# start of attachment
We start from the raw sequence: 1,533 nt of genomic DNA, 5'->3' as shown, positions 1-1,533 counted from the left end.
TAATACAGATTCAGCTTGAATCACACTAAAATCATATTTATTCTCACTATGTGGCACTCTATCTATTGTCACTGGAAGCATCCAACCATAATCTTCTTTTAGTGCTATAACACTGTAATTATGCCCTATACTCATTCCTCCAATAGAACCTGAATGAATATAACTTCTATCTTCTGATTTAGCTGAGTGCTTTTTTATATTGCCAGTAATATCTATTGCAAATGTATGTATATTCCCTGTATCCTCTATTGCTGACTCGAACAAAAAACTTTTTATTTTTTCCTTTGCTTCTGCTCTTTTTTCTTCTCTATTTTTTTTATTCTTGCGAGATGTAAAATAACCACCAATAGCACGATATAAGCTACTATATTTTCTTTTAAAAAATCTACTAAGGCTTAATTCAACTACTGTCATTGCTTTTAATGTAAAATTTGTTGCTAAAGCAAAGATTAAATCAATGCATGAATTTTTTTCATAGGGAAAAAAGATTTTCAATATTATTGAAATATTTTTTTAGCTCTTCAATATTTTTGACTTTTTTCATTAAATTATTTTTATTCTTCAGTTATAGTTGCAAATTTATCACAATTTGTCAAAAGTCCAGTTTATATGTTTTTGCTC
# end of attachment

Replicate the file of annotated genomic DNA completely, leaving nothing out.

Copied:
We start from the raw sequence: 1,533 nt of genomic DNA, 5'->3' as shown, positions 1-1,533 counted from the left end.
TAATACAGATTCAGCTTGAATCACACTAAAATCATATTTATTCTCACTATGTGGCACTCTATCTATTGTCACTGGAAGCATCCAACCATAATCTTCTTTTAGTGCTATAACACTGTAATTATGCCCTATACTCATTCCTCCAATAGAACCTGAATGAATATAACTTCTATCTTCTGATTTAGCTGAGTGCTTTTTTATATTGCCAGTAATATCTATTGCAAATGTATGTATATTCCCTGTATCCTCTATTGCTGACTCGAACAAAAAACTTTTTATTTTTTCCTTTGCTTCTGCTCTTTTTTCTTCTCTATTTTTTTTATTCTTGCGAGATGTAAAATAACCACCAATAGCACGATATAAGCTACTATATTTTCTTTTAAAAAATCTACTAAGGCTTAATTCAACTACTGTCATTGCTTTTAATGTAAAATTTGTTGCTAAAGCAAAGATTAAATCAATGCATGAATTTTTTTCATAGGGAAAAAAGATTTTCAATATTATTGAAATATTTTTTTAGCTCTTCAATATTTTTGACTTTTTTCATTAAATTATTTTTATTCTTCAGTTATAGTTGCAAATTTATCACAATTTGTCAAAAGTCCAGTTTATATGTTTTTGCTC